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By Luaine Lee and Luaine Lee,Knight-Ridder News Service | August 26, 1992
James Caan is back with a vengeance from his self-imposed && hiatus. He says he wasn't interested in making films like "Goonies" and "Star Wars," so he took a few years off."Misery" marked an illustrious return for Mr. Caan, who'd done some fine work in the '70s and '80s with films such as "The Godfather," "Cinderella Liberty" and "The Gambler." Last year he made "For the Boys" with Bette Midler, which bombed with a deadening thud."Unfortunately [that resulted] from too much politics and cowardice and stupidity," says the 53-year-old actor.
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By Michael Sragow and Michael Sragow,SUN MOVIE CRITIC | February 8, 2002
Norman Jewison's endearingly clunky 1975 cult movie Rollerball was like Brave New World on roller skates. It presented an anti-utopian vision of a corporate future, with Teflon design and architecture, feel-good drugs and a soulless high life straight out of Antonioni movies or Fellini's La Dolce Vita. Jewison's movie is erratic even on a sci-fi pulp level. But it tells a coherent and quasi-adult tale. An omnipotent international corporation invents the sport of Rollerball - combining roller derby, rugby and motorbikes - to demonstrate the superiority of teams to individuals.
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By Lou Cedrone and Lou Cedrone,Evening Sun Staff | November 27, 1991
BETTE MIDLER'S ''For the Boys'' is an epic motion picture that covers three wars, beginning with World War II.The star's image and the trailer might persuade Midler fans to assume that she is her old, tacky self in the film.That's close to the truth. Midler is not exactly back to playing the tacky roles she once did, but she is a lot tackier than she has been in her more recent films.The trailer also might persuade people to assume that ''For the Boys'' is a musical. It isn't. There is music in it, but not that much.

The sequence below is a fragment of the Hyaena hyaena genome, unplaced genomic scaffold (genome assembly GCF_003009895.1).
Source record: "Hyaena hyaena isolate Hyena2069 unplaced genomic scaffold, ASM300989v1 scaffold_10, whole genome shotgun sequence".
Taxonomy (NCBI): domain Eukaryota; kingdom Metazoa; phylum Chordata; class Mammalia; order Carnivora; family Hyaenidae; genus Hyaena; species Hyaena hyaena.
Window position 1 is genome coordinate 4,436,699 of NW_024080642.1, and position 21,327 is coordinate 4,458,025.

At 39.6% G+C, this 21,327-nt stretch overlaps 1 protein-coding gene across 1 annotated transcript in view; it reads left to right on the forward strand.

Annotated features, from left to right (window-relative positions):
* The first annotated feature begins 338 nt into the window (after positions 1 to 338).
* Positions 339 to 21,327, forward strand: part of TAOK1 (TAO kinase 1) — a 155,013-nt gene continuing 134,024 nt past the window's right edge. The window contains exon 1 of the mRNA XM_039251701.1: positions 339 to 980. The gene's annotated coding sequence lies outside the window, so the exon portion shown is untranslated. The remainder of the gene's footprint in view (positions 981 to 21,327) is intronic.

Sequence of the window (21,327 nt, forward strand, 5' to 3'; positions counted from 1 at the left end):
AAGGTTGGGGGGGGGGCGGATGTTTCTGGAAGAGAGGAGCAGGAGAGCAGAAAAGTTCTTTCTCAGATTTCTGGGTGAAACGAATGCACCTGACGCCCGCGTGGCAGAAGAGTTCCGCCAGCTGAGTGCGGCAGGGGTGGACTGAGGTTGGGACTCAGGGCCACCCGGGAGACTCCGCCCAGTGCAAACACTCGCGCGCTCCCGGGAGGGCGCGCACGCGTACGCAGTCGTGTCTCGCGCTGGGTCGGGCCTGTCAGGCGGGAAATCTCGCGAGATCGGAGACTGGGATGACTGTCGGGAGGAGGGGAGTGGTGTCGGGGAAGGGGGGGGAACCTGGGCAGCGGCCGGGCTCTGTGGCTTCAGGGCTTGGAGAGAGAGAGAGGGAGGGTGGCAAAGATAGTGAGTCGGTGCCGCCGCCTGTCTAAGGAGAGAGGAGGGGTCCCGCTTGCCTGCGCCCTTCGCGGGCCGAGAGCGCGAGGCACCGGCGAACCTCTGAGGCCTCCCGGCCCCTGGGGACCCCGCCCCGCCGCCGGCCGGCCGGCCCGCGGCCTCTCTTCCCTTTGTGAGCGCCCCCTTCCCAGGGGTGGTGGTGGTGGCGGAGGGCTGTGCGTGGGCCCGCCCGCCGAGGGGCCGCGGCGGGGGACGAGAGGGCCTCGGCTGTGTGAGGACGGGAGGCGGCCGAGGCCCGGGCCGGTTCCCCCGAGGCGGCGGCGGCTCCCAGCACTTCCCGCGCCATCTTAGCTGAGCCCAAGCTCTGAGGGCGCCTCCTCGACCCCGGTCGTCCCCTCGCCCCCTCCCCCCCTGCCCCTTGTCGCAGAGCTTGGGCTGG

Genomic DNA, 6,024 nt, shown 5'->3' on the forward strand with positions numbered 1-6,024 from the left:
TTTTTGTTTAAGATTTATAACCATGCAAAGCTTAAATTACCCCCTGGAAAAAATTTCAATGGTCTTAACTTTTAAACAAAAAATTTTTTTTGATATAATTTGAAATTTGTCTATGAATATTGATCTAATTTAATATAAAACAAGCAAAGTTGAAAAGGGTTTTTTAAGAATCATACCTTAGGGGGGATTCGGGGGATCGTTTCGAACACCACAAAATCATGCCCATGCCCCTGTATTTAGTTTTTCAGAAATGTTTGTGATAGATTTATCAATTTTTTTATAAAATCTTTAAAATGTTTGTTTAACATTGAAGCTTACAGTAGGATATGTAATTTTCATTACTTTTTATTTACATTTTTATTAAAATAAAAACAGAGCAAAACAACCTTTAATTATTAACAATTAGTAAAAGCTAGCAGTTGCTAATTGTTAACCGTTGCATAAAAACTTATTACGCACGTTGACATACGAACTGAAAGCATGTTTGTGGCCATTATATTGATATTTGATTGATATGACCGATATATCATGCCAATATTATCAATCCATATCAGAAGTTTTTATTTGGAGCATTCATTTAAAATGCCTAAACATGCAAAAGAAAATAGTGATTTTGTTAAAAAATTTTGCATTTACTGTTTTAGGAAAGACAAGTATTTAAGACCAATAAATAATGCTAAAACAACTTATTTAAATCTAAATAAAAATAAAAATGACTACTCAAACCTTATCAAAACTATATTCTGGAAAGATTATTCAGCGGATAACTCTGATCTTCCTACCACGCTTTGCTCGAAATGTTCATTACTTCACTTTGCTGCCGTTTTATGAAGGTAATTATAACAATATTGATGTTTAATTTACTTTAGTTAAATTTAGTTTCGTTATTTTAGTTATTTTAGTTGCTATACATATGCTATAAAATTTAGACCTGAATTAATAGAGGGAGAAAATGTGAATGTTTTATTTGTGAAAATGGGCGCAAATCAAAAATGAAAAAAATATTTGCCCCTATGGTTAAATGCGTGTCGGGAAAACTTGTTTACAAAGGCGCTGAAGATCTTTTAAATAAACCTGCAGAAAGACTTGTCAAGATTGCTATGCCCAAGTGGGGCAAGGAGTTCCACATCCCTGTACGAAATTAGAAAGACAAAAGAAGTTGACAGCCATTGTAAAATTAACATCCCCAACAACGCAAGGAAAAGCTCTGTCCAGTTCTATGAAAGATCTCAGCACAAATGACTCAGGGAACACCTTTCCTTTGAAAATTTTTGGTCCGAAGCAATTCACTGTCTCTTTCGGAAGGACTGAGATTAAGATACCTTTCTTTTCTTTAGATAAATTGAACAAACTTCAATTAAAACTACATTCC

BUSINESS
By Sean Somerville and Sean Somerville,SUN STAFF | April 21, 1997
Stock options aren't just for chief executive officers anymore.Long traditional at Silicon Valley start-ups and in the upper echelons of corporate America, options are moving into the mainstream. PepsiCo Inc., Starbucks Coffee Co., NationsBank Corp., Chase Manhattan Corp. and BankAmerica Corp. are among companies that now grant stock options to on, who is vice president of marketing. "Because of the skill level, it may take two employees to replace one retiree. You can't even find tailors in Italy anymore."
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By Lou Cedrone | November 29, 1990
* ''Misery'' Stephen King again, but this time the script was done by William Goldman, and Rob Reiner directed. James Caan is the novelist who is rescued when his car goes off the road. His rescuer, however, is as mad as any of the characters in the writer's books. Kathy Bates co-stars.
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By Stephen Hunter and Stephen Hunter,Sun Film Critic | November 27, 1991